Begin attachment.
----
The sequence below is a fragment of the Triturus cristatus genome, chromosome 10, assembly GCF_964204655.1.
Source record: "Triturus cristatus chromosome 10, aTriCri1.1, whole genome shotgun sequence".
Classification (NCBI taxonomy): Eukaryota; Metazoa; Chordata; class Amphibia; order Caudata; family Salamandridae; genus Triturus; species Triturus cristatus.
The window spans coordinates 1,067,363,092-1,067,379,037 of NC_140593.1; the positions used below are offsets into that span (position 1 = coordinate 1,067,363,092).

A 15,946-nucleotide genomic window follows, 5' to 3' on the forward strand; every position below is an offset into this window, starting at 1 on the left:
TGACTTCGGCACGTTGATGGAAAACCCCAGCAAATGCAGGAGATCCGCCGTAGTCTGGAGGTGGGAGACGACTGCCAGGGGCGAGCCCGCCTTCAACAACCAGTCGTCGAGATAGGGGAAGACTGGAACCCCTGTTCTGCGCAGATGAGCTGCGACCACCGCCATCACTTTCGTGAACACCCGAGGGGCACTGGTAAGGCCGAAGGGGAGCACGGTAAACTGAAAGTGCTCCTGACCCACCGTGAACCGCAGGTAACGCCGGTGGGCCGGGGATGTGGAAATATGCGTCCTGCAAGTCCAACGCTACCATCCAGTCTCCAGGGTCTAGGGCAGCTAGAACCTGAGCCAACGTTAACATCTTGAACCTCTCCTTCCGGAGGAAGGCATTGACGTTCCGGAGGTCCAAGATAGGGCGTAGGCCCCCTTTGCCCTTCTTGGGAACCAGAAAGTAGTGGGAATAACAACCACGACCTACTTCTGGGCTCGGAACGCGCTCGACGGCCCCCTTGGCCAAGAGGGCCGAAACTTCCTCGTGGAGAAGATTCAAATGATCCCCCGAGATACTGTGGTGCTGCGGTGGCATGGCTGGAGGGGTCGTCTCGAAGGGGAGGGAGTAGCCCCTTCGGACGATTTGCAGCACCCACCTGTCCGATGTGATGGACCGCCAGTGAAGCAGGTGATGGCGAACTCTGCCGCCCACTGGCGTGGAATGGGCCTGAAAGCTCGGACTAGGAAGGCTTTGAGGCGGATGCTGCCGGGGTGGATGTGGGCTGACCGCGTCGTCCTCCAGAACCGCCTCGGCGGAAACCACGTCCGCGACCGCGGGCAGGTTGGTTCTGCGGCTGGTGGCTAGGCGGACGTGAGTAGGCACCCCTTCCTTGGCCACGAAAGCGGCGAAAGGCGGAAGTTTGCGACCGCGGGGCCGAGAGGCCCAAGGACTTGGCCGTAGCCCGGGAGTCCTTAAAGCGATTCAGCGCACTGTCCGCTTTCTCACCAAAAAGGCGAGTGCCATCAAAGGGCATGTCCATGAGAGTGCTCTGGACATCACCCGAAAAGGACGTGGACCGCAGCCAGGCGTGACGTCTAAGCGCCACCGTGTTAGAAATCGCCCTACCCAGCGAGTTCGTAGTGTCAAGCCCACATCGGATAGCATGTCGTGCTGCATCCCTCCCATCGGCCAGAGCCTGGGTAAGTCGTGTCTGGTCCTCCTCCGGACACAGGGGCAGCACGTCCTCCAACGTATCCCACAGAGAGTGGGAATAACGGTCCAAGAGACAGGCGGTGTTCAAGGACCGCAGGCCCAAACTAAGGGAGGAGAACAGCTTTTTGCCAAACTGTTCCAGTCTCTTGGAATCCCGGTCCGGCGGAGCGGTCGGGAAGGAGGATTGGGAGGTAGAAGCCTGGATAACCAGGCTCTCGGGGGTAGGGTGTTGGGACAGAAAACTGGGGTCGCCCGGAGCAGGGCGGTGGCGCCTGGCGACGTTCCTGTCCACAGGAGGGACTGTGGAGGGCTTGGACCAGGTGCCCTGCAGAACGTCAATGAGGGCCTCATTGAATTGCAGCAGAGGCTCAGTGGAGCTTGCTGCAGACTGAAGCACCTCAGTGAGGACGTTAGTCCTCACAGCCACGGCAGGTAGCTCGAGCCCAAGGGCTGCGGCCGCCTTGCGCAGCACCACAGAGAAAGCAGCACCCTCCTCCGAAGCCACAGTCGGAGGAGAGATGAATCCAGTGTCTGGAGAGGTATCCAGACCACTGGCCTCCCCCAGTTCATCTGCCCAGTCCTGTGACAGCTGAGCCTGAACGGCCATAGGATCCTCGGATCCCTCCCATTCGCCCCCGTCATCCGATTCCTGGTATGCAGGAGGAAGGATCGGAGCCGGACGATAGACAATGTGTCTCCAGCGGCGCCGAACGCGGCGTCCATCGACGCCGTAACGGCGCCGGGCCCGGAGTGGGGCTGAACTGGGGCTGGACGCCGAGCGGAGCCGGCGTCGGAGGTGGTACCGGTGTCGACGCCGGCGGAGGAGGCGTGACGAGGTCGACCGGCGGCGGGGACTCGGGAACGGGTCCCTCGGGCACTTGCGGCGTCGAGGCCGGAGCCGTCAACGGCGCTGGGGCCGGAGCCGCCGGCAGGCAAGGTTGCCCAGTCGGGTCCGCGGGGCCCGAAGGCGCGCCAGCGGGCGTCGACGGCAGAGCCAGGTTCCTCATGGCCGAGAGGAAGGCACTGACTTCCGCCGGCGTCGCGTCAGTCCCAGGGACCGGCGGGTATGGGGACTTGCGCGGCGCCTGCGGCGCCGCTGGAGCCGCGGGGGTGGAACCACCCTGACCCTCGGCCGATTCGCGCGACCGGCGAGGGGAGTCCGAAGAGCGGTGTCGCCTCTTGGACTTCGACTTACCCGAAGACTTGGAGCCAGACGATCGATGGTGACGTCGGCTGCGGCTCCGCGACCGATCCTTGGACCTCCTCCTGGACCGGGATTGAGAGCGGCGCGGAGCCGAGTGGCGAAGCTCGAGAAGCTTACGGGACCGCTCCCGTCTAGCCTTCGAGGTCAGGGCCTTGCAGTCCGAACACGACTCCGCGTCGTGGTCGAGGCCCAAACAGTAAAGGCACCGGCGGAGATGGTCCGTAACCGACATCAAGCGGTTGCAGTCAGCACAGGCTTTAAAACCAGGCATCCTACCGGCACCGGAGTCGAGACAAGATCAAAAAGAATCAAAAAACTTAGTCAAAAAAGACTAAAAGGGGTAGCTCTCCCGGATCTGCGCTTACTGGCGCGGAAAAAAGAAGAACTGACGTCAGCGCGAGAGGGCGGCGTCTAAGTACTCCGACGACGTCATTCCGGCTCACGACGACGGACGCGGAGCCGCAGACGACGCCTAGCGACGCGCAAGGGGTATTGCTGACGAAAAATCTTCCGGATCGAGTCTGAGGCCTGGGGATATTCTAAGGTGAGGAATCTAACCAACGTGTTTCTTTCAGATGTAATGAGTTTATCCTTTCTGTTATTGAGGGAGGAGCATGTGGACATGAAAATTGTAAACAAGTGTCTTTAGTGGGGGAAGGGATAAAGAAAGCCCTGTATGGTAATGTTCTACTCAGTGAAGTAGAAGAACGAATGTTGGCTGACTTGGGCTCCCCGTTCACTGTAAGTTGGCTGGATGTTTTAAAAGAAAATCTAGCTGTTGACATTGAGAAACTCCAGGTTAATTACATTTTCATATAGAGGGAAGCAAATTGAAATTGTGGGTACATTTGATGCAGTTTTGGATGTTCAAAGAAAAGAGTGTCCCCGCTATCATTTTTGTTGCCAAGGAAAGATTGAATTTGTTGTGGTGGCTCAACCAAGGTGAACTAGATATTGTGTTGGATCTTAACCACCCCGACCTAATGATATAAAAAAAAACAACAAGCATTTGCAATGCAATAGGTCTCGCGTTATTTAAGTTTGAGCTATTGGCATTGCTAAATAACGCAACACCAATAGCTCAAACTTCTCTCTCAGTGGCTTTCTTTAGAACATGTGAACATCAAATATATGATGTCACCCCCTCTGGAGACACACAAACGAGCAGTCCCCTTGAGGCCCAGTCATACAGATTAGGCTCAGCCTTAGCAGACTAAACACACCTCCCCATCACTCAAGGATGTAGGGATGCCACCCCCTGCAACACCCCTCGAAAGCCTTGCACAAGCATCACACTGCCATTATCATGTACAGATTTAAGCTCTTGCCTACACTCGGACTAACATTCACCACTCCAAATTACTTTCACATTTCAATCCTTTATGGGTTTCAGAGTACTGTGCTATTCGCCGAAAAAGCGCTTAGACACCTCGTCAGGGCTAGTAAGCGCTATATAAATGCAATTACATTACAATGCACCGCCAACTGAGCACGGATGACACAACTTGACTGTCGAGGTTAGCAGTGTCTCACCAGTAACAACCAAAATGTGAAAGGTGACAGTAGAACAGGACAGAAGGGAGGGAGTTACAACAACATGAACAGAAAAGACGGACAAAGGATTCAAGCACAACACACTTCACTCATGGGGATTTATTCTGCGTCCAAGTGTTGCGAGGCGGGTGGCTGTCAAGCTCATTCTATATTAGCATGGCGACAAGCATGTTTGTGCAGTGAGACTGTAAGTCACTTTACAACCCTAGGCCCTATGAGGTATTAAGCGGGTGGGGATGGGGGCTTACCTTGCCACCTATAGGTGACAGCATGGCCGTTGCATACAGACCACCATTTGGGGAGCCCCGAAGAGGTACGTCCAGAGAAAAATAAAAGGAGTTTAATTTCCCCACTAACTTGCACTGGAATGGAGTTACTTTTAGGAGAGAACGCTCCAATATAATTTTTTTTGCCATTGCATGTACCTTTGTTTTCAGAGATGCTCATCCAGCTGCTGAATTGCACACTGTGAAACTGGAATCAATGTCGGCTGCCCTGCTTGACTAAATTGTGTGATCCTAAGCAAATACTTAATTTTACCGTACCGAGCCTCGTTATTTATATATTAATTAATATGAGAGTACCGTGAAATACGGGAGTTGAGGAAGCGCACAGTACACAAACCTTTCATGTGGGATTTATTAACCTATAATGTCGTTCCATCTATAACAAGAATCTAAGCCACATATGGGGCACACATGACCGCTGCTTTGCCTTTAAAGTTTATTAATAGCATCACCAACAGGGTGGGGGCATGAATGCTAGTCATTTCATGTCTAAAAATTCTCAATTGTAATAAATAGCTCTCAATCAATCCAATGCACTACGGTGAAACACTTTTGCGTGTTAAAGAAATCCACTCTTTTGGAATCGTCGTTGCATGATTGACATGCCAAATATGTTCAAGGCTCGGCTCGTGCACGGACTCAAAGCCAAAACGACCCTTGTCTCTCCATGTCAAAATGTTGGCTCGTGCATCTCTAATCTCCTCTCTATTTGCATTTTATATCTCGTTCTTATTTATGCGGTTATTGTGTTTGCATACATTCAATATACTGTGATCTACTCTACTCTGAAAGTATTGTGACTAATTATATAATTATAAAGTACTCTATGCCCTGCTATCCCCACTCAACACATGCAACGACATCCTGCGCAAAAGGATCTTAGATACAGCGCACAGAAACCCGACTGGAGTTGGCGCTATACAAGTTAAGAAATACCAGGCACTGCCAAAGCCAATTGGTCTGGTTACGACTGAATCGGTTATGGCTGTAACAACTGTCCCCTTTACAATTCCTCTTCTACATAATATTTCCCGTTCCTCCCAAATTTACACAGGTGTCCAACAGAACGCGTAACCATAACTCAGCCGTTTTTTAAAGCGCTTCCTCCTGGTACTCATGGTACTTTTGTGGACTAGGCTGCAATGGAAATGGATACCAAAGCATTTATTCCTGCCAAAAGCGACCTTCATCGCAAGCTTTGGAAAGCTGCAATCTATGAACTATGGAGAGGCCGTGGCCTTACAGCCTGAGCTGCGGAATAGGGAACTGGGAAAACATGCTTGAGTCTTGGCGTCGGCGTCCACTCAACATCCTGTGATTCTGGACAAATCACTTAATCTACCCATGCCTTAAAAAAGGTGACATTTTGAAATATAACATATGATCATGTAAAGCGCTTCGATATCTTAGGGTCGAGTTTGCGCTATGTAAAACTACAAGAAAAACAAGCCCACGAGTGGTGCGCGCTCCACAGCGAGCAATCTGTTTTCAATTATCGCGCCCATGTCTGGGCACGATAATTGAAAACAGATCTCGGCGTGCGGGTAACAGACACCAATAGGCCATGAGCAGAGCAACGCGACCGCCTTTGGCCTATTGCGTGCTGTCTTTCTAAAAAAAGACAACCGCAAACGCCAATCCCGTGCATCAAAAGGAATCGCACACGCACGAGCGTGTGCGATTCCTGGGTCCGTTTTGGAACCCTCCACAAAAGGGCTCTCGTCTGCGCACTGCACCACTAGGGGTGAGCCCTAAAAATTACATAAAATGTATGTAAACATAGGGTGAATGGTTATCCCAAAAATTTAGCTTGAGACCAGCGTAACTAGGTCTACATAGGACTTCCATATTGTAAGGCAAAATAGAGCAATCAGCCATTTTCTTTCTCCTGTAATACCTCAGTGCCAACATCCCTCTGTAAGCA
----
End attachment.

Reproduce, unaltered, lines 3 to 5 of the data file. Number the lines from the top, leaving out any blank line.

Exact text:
Classification (NCBI taxonomy): Eukaryota; Metazoa; Chordata; class Amphibia; order Caudata; family Salamandridae; genus Triturus; species Triturus cristatus.
The window spans coordinates 1,067,363,092-1,067,379,037 of NC_140593.1; the positions used below are offsets into that span (position 1 = coordinate 1,067,363,092).

A 15,946-nucleotide genomic window follows, 5' to 3' on the forward strand; every position below is an offset into this window, starting at 1 on the left: